I'm surprised that DC measurement isn't more common given how useful it would be. I don't see the average DIYer having to measure 100A AC, but measurements on the order of 100A DC are common in automotive work. Peak hold would definitely be essential for intermittent draws like the starter. An AC measurement could be used to check the alternator for excessive ripple (indicating a lost phase), but a ripple check with an oscilloscope is a better way to check it.

I remember a time about 10 years ago when my dad's Ford Escort would not start and jump starting did not work. He called one of the neighbors (a professional automotive technician) to borrow an analyzer of some sort. It had a clamp that was put over one of the battery cables and two alligator clips to sense the battery voltage. (From what I remember, it was just a very specialized digital oscilloscope.) Turns out it was a rusted connection where the battery cable connected to the starter.
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Offline PetrosA

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Re: A little multimeter porn :) Agilent U1211A and Greenlee DM-300
« Reply #13 on: August 08, 2010, 01:28:57 am »
I'm surprised that DC measurement isn't more common given how useful it would be. I don't see the average DIYer having to measure 100A AC, but measurements on the order of 100A DC are common in automotive work. Peak hold would definitely be essential for intermittent draws like the starter. An AC measurement could be used to check the alternator for excessive ripple (indicating a lost phase), but a ripple check with an oscilloscope is a better way to check it.

There are DIY clamp meters, but this isn't one of them. Most electricians (except automotive - but that's another profession in itself...) have no need to make any kind of DC current measurements. Commonly we would need to check the DC voltage output of a power supply, but if there's any kind of load issue on the DC side, it would be referred to a specialized technician. The only area I can think of (which isn't saying much ;) ) where an electrician would need the ability to measure DC current would be in variable speed motor drives which is already a pretty specialized area of expertise.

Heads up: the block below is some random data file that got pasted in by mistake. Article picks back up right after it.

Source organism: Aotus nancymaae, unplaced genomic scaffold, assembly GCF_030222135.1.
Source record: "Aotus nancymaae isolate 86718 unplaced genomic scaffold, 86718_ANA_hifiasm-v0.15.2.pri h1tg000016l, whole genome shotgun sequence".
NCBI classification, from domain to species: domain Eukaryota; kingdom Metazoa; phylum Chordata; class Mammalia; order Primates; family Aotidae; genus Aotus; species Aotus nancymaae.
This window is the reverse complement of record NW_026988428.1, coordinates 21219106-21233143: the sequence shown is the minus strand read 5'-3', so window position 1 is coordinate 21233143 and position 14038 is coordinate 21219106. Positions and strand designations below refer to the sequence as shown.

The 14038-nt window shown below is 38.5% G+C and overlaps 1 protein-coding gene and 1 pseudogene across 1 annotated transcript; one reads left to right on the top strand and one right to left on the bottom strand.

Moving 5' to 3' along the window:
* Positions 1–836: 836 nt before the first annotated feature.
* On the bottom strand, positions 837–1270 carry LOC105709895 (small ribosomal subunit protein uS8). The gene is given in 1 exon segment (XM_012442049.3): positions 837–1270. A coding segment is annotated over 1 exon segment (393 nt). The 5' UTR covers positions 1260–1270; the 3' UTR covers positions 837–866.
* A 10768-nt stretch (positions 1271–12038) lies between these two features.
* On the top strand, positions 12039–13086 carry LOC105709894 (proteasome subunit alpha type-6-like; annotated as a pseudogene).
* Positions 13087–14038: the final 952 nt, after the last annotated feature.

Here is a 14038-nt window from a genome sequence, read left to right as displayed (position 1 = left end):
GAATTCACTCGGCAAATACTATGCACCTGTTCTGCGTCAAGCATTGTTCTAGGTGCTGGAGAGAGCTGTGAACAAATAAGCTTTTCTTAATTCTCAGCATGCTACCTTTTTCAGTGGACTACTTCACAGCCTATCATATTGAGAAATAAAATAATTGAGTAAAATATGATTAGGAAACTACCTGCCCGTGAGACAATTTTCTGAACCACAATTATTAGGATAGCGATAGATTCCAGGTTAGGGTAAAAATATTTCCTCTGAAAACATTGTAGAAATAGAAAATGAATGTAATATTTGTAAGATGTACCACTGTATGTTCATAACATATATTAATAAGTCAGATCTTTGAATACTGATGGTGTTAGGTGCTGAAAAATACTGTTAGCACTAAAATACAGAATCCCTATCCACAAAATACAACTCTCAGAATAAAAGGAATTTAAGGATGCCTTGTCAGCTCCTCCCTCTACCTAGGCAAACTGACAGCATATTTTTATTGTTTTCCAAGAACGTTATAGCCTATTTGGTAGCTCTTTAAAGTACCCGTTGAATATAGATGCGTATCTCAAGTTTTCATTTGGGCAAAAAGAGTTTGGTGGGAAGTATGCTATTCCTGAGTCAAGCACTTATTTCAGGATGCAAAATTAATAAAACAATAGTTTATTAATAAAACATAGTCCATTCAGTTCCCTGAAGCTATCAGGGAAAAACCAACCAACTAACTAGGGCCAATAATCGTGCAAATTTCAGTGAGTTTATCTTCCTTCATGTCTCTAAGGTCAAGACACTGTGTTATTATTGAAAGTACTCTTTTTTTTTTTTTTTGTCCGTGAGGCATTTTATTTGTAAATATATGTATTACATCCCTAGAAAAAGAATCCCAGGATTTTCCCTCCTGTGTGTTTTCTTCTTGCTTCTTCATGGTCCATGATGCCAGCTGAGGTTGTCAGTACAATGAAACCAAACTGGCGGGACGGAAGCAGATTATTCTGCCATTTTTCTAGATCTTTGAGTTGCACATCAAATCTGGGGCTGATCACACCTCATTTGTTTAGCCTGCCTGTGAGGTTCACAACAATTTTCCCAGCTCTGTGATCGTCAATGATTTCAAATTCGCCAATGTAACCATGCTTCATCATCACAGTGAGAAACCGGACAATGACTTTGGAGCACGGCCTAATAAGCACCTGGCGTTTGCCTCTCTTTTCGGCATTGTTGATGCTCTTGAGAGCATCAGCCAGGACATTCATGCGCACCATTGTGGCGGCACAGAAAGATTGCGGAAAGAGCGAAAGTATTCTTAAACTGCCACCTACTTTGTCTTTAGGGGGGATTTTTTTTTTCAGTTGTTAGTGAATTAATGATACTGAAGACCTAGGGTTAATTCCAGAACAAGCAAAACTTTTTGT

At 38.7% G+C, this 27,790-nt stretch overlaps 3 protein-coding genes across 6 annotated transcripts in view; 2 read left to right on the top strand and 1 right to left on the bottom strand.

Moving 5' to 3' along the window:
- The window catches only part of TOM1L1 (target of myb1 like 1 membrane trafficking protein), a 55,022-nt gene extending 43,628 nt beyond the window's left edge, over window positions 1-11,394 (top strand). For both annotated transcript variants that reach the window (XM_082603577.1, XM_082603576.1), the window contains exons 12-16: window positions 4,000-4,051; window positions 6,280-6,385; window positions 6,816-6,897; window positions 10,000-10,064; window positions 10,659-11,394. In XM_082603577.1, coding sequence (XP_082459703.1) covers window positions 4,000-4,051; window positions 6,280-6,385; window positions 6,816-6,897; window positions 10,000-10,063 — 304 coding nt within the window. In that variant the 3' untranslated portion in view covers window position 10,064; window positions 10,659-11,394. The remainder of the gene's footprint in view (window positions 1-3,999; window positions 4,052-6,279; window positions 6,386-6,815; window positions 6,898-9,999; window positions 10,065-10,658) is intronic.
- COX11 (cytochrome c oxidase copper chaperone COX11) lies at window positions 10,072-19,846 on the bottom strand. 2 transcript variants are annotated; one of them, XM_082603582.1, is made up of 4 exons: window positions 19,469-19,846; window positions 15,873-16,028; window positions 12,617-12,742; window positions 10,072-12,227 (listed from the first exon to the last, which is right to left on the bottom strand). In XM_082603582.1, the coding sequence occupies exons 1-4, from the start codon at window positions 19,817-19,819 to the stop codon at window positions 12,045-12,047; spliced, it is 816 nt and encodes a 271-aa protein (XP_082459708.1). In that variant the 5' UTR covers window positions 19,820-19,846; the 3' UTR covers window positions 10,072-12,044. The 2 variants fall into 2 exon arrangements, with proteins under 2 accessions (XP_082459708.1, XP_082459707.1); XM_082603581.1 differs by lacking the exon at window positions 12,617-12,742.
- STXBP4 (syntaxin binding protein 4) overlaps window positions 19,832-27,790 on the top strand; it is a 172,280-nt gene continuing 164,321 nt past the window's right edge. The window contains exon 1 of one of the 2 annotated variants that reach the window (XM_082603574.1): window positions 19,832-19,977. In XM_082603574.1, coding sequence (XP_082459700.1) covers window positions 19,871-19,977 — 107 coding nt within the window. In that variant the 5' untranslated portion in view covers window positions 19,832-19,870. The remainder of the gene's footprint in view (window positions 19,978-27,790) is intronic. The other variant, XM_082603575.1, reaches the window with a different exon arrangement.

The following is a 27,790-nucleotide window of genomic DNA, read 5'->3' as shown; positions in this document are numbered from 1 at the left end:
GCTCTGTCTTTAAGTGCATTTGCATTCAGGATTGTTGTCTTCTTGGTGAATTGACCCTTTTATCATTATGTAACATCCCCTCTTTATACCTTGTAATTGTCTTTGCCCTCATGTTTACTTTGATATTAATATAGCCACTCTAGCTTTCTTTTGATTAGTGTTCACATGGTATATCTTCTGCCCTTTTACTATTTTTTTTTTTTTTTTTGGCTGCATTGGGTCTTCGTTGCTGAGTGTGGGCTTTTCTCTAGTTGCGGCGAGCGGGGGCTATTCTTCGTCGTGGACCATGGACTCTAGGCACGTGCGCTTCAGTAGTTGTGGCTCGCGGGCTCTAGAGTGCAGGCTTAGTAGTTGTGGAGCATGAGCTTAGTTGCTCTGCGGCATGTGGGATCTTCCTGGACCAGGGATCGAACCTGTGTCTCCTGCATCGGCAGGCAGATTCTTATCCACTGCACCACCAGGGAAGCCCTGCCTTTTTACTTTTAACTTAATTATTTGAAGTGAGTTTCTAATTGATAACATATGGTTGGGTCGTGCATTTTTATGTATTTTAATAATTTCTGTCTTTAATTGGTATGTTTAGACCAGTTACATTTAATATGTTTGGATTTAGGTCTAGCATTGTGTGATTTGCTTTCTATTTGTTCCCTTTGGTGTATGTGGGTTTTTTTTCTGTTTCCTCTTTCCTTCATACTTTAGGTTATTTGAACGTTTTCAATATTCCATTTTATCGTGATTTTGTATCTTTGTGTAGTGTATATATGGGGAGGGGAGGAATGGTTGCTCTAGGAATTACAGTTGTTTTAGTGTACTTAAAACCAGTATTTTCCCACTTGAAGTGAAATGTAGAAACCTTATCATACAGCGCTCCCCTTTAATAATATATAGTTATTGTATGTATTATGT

That being said, I would think that for DC current this kind of meter is too large to be accurate in most applications outside of an industrial setting, and a dedicated low current DC clamp meter would be a better option.
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Offline NiHaoMike

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Re: A little multimeter porn :) Agilent U1211A and Greenlee DM-300
« Reply #14 on: August 08, 2010, 01:50:12 am »
Solar power systems and some data centers also have high current DC.
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Offline Kiriakos-GR

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Re: A little multimeter porn :) Agilent U1211A and Greenlee DM-300
« Reply #15 on: August 08, 2010, 07:46:44 am »

That being said, I would think that for DC current this kind of meter is too large to be accurate in most applications outside of an industrial setting, and a dedicated low current DC clamp meter would be a better option.

Well , they cost allot and they limit you allot , as they have very small in diameter clamp .. or fixed size opening..

I was puzzled for days , but I got your advice about the CHAUVIN ARNOUX .
And now I own one remarkable AC/DC RMS clamp   ..  :D  ;)